Mohawk College Introduces Hydrogen Training Microcredentials

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Hydrogen

Preparing Workers for the Hydrogen-Fueled Future

Hamilton, ON – Today, Canadian Colleges for a Resilient Recovery (C2R2) unveiled two new micro-credentials aimed at equipping workers with the knowledge needed for the transition to hydrogen-powered industrial processes.

Hydrogen’s Role in Decarbonization

Hydrogen is emerging as a key clean energy carrier, holding the potential to decarbonize sectors like transportation, industry, and power generation. As the demand for hydrogen grows, understanding its technologies and processes becomes vital.

Training for the Future

Ron J. McKerlie, President and CEO of Mohawk College, a founding member of C2R2, stated, “Hydrogen is proving to be a viable, sustainable alternative in many industrial applications, and employers are going to need workers who understand hydrogen technologies and processes.”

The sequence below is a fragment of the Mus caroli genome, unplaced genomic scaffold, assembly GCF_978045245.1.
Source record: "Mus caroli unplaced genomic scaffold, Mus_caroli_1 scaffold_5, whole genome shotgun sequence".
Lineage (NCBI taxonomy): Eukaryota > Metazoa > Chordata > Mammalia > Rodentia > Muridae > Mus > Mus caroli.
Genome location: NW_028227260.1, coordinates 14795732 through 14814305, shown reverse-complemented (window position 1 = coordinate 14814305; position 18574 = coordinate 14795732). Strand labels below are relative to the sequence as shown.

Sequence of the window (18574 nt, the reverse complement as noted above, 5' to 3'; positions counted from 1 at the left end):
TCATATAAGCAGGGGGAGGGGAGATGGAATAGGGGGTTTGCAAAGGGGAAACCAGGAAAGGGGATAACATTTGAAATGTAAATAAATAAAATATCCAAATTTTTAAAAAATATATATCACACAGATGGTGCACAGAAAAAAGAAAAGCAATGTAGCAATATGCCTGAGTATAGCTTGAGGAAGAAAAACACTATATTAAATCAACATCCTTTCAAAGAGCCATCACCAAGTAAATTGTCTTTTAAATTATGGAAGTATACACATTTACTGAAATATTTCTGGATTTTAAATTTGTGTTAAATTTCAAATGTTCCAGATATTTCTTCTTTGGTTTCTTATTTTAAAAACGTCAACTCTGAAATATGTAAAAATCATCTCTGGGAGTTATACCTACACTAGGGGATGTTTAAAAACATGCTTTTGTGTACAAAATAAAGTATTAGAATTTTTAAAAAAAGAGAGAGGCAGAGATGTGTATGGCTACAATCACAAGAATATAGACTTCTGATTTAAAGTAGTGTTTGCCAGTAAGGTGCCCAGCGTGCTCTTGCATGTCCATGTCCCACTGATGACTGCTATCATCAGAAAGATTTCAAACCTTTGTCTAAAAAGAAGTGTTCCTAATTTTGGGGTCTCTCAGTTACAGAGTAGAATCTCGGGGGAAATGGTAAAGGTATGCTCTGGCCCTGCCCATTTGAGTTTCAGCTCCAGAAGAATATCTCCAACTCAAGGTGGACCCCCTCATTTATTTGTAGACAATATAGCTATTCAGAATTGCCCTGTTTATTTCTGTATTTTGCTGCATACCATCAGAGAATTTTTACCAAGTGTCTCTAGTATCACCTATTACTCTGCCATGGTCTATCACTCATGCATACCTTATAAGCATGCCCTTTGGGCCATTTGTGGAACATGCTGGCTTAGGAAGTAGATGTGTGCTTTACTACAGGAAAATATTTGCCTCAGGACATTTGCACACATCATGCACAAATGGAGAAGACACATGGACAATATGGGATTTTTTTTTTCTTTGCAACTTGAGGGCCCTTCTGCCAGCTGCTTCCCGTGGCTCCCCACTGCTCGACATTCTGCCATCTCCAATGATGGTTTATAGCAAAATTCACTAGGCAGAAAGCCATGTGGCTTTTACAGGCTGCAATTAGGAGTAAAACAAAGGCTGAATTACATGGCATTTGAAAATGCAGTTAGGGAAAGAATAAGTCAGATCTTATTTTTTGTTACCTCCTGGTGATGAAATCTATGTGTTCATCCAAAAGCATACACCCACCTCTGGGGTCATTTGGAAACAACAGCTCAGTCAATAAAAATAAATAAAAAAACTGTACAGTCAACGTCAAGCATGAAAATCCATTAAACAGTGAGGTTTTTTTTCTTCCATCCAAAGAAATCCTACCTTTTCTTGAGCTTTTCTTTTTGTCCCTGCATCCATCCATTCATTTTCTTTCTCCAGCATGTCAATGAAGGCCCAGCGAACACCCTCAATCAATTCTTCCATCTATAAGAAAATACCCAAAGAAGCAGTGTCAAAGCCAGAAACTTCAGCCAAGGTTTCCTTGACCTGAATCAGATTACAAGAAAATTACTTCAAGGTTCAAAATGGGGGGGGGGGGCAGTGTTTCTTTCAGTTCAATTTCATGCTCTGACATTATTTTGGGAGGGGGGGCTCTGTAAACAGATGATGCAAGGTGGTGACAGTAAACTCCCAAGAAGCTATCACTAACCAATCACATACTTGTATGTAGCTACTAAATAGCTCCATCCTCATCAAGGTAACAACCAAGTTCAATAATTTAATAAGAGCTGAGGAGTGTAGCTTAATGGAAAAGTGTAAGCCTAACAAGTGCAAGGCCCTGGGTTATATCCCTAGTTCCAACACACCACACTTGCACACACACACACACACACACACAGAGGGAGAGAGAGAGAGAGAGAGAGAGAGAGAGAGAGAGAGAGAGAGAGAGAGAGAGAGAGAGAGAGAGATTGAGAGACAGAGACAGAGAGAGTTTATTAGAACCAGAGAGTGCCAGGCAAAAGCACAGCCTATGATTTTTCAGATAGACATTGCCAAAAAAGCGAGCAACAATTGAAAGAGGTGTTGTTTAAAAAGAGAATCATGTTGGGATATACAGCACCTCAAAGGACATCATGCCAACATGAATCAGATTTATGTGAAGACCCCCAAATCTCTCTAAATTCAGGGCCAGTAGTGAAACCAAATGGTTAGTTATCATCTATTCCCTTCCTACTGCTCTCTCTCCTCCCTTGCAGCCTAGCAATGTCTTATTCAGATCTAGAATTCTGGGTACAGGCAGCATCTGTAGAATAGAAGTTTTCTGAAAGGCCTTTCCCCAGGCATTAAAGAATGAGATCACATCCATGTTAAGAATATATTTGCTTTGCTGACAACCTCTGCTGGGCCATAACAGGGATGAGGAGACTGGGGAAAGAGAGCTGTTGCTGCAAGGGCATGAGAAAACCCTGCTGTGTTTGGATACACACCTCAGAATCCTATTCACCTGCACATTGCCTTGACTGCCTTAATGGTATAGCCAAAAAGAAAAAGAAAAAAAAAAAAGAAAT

The new microcredentials offered through C2R2 (Hydrogen Awareness and Entry-Level Technical Applications in Hydrogen for Process Occupations) have been co-developed by Mohawk College in Hamilton, Ont.; Southern Alberta Institute of Technology (SAIT) in Calgary, Alta.; Lambton College in Sarnia, Ont.; Nova Scotia Community College in Halifax, N.S.; and Holland College in Charlottetown, P.E.I. These microcredentials have been designed for professionals working in various industrial sectors, including manufacturing, energy, chemicals, transportation, and related fields. The courses are available online for students to access through the Quick Train Canada website.

Microcredential Details

  1. Hydrogen Awareness (24 hours): Covers basic hydrogen concepts, properties, production methods, and safety as related to process occupations.
  2. Entry-Level Technical Applications in Hydrogen for Process Occupations (48 hours): Provides a foundation in hydrogen principles, applications, and challenges in an industrial environment, along with integrating hydrogen into existing or new processes safely and effectively.

Enrollment is now open for both micro-credentials, helping workers stay ahead in the hydrogen transition.

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